The St. Mary’s school system’s final fiscal 2021 budget of $231.1 million supports IT, transportation and the education association’s negotiated agreement.
Tammy McCourt, assistant superintendent of fiscal services and human resources, gave school board members a summary of the budget process Wednesday. It had shrunk by $3.5 million since earlier in the budget season.
The school system started with a $234.6 million proposed budget in January. That was when they wanted $113.9 from the county, another $2 million from the commissioners’ fund balance and to fund dozens of new full-time employees.
In February, the budget proposal dropped to $232.6 million after the state gave $111.4 million instead of the expected $113.1 million. That pushed the school system to cut positions, like security assistants and a special education worker.
“Unfortunately, the budget submitted was not supported,” McCourt said on Wednesday.
School officials discussed the $109.9 million the commissioners gave them in local funding during an April board meeting. As a result, they cut 27.6 new positions. However, McCourt said they were able to add $5.9 million from the fund balance, which gave them a proposed budget of $231.6 million at the time.
A few more changes were made since then, including when the school system essentially returned $400,000 to the commissioners last week to help meet its budget goals. They also learned money from the state would be about $234,000 less than expected “as of this time,” McCourt said.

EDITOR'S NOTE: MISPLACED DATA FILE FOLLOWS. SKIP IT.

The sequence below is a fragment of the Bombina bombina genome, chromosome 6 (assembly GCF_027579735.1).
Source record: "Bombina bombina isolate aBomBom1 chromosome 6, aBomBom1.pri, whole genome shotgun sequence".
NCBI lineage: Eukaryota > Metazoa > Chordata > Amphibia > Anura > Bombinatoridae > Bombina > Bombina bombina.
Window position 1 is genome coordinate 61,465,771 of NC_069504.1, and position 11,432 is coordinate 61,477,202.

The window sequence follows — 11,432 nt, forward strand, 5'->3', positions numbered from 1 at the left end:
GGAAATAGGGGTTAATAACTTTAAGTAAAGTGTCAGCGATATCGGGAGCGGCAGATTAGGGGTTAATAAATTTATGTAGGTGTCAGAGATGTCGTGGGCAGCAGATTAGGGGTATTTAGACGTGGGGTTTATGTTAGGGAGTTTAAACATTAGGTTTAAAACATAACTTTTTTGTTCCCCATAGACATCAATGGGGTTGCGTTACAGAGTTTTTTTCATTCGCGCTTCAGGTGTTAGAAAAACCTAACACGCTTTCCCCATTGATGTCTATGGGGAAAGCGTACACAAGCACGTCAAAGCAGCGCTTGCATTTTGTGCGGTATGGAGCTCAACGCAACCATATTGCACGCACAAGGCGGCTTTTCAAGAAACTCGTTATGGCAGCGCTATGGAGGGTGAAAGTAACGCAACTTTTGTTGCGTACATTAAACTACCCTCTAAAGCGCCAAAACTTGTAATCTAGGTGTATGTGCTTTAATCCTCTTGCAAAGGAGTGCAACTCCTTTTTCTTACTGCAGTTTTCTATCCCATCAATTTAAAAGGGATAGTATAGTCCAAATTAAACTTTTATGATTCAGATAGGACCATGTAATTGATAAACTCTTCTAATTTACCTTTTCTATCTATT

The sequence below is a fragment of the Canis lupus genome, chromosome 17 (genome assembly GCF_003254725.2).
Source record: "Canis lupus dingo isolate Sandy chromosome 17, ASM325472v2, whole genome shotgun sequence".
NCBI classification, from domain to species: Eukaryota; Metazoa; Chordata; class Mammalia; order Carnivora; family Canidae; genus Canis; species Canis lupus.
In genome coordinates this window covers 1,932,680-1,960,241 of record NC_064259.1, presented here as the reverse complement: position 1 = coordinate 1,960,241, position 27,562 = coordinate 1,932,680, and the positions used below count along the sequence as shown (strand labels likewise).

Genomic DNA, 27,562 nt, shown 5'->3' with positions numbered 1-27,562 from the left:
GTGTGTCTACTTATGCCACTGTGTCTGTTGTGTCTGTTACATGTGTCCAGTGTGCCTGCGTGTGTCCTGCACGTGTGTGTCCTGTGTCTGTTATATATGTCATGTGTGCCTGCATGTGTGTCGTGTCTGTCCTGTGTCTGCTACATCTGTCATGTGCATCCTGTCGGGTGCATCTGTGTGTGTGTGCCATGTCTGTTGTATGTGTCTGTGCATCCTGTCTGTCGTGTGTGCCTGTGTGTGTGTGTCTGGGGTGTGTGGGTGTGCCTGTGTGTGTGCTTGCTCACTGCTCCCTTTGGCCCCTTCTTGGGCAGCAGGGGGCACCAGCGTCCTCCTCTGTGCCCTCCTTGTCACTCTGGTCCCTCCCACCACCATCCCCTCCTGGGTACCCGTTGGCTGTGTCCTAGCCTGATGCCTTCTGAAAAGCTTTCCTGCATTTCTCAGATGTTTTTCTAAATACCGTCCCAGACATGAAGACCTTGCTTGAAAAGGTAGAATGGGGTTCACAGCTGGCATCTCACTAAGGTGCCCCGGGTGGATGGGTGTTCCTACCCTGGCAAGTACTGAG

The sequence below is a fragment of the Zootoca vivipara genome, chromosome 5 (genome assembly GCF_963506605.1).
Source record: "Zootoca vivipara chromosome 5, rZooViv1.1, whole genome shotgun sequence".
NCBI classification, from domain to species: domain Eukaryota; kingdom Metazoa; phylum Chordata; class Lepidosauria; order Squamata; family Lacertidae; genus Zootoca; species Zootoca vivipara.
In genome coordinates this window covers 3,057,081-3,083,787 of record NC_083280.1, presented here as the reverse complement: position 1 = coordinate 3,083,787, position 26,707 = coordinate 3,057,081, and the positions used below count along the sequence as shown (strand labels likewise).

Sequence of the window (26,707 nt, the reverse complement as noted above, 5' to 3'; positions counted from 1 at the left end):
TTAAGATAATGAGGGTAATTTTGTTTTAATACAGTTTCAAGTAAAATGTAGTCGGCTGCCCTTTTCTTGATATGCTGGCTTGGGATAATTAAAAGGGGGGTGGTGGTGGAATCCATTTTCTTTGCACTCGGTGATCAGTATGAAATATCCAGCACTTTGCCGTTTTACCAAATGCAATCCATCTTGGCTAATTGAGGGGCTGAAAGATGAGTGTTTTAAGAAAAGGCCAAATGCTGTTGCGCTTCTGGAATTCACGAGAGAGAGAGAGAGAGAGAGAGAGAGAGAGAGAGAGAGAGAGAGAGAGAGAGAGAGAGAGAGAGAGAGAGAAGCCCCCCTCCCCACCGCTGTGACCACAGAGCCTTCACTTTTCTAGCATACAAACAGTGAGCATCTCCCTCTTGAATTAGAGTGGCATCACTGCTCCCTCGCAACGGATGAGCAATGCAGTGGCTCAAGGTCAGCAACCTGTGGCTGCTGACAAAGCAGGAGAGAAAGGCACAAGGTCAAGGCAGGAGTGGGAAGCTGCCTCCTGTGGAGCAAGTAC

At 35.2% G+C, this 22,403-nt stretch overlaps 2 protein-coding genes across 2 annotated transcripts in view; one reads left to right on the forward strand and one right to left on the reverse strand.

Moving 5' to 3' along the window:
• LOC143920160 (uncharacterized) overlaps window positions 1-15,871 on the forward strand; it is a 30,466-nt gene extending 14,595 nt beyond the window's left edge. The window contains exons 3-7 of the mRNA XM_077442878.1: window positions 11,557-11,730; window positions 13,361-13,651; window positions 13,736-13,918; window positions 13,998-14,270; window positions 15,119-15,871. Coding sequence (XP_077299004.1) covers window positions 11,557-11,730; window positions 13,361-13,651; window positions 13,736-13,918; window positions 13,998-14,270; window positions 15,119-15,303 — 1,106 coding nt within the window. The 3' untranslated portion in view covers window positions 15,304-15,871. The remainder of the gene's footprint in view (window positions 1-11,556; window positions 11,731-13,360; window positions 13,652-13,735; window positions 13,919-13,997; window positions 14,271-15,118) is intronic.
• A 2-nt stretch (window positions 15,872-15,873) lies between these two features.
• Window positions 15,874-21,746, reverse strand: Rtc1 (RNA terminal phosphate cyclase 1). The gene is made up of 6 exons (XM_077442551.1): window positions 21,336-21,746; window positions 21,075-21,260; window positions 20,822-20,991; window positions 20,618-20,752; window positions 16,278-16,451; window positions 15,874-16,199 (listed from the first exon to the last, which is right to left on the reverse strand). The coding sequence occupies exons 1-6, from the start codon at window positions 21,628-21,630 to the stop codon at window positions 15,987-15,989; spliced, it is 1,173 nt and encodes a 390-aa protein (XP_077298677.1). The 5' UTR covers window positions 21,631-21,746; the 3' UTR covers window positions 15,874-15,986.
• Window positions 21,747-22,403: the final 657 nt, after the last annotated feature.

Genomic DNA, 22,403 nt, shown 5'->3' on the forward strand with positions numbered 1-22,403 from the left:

Through its multiple adjustments, the school system was still able to support a four-year negotiated agreement for school employees that would cost more than $18 million, transportation needs that gives contracted bus drives and assistants more money, and upgrades in technology.
That leaves them with a $231,070,606 approved final fiscal 2021 budget — nearly $9 million more than current fiscal year.
Board member Mary Washington said the information technology upgrades are much needed.
“We don’t know exactly what the future holds but we know that technology is going to be a key piece in it,” she said.
Cathy Allen, vice chair of the school board, thanked McCourt for her presentation, and also voiced a concern.
“I think it is somewhat aggravating and distressing that in this point and time [Maryland State Department of Education] still hasn’t given us final numbers as to what we can expect and yet we have to go forward with this budget,” said.